Reports of Voter Suppression Tactics Pour In From Alabama Election

Voters in the contest between Roy Moore and Doug Jones complain of being put on inactive status and prevented from voting.

Roy Moore addresses the media outside his polling place on Tuesday.Bill Clark/AP

The Alabama Senate election is shining a national spotlight on Alabama, and not in the most flattering way.

Almost as soon as voting was underway on Tuesday, civil rights groups began receiving hundreds of complaints of voter suppression, and residents and reporters took to social media to report tactics used to intimidate minority voters or force them to cast provisional ballots.

The Lawyers’ Committee for Civil Rights Under Law had received 235 calls to its voter hotline as of 3:24 p.m. The group aims to provide live assistance to voters, and it’s unclear how many of the calls were to report voting irregularities rather than simply asking for assistance. The NAACP Legal Defense Fund has been collecting reports of voting problems in Alabama, some of them secondhand, including multiple reports of people being put on inactive status and erroneously prevented from voting.

“Some of these voters are told that they cannot vote,” Coty Montag, the deputy director of litigation at the NAACP Legal Defense Fund, wrote in a roundup on Tuesday afternoon.* “Others are being given provisional ballots. The correct [procedure] is that voters who appear on the inactive list must be allowed an opportunity to re-identify and vote a regular ballot.”

The group also collected reports of very long lines at precincts where poll workers say they were unprepared for high turnout. Alabama’s secretary of state, Republican John Merrill, has repeatedly predicted low turnout in the special election. Election expert Michael McDonald of the University of Florida tweeted that it was “bordering on malpractice to give this guidance to local election officials who should prepare for higher turnout.” The group has also collected reports of people being prevented from voting by the state’s photo ID law because their IDs have expired.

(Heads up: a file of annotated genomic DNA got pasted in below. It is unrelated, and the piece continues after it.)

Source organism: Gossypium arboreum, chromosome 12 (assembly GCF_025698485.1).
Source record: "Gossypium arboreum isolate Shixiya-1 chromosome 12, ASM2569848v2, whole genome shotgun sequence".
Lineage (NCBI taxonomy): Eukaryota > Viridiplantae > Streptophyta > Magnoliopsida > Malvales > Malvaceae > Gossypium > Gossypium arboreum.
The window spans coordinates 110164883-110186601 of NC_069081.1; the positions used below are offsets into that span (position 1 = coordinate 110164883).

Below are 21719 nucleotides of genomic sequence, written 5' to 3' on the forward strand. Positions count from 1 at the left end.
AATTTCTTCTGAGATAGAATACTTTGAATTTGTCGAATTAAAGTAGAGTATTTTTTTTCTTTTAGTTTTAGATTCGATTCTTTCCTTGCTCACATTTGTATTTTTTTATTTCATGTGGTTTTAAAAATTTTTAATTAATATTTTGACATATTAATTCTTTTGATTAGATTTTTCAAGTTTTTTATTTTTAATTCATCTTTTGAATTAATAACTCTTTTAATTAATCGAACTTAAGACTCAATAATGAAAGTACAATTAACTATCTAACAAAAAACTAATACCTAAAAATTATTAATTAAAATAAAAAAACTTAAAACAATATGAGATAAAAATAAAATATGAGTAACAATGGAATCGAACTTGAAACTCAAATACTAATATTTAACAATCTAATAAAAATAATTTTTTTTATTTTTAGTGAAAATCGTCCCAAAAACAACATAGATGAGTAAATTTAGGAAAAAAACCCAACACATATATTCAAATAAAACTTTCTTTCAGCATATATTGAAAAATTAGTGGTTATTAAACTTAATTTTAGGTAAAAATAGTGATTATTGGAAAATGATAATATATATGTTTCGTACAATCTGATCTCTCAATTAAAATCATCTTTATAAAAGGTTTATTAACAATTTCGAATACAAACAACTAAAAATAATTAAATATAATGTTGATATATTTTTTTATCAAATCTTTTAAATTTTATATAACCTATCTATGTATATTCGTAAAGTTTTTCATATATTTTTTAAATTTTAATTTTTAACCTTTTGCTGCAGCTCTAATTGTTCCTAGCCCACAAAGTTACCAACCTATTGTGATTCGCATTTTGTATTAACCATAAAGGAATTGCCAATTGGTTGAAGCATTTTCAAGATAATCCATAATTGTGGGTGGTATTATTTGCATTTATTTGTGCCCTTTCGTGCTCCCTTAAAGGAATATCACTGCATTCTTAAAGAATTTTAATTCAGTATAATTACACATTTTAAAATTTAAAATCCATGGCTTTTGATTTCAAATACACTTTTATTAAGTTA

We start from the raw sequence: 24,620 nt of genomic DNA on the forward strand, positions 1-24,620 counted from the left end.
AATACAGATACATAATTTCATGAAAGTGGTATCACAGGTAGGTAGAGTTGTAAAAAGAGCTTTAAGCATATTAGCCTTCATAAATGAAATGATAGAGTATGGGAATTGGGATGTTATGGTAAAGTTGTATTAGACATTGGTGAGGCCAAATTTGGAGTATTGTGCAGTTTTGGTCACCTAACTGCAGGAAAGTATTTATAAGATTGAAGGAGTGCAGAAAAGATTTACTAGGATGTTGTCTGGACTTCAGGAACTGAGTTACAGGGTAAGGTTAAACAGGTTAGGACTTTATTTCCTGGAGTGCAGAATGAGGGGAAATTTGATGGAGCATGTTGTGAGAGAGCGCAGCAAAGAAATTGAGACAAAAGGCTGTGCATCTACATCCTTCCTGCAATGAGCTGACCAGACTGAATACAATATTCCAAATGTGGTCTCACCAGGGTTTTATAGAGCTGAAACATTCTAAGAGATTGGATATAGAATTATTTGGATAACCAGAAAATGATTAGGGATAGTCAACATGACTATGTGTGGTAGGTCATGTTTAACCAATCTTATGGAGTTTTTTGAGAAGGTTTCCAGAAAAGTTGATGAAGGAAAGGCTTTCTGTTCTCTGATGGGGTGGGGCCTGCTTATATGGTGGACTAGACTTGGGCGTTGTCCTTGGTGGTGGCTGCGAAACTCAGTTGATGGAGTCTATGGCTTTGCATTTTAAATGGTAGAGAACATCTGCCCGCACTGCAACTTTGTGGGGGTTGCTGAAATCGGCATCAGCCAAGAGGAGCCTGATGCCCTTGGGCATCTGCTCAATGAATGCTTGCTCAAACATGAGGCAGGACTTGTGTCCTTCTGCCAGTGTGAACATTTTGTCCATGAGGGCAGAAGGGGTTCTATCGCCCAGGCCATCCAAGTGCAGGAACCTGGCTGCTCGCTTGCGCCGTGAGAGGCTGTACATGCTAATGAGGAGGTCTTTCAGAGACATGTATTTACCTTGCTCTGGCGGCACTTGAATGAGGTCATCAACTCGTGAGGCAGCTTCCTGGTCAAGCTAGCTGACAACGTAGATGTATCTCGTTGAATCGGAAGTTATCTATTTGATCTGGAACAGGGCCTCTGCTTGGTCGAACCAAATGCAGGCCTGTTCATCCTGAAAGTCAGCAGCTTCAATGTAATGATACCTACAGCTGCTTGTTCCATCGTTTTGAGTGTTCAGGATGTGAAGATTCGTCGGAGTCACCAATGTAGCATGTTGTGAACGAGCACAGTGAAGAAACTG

The complaints coming to these civil rights groups mirror the reports coming from journalists and voters on the ground in Alabama. Here are some of the unconfirmed reports coming in from social media. They paint a portrait of a state that still appears to be wrestling with voter suppression after a long civil rights struggle seeking to end these practices in the state.

One Alabama voter shared her story of being placed on inactive status, even though she is a regular voter, and nearly being stopped from voting entirely:

She claims that the precinct was denying inactive voters the right to cast a ballot if they did not remember the county they were born in. If true, this would violate federal law. A spokesman for the Alabama secretary of state did not respond to a request for comment about this incident. “More disturbing (if true from anecdotal reports) is that the voter needs to name county of [birth],” election law expert Rick Hasen wrote on Twitter of the report about inactive voter issues. “Sounds a lot like the OLD Alabama.” Voters should not be put on inactive status unless they have not voted for four years, according to Alabama law.

ThinkProgress reporter Kira Lerner also received reports of voters on inactive status struggling to cast a ballot, which they are legally allowed to do:

Reporter Ken Klippenstein, a contributor to the Daily Beast, saw cops arrive at the polling place where he was reporting in majority-black Montgomery: 

Correction: An earlier version of this article misstated Montag’s title.

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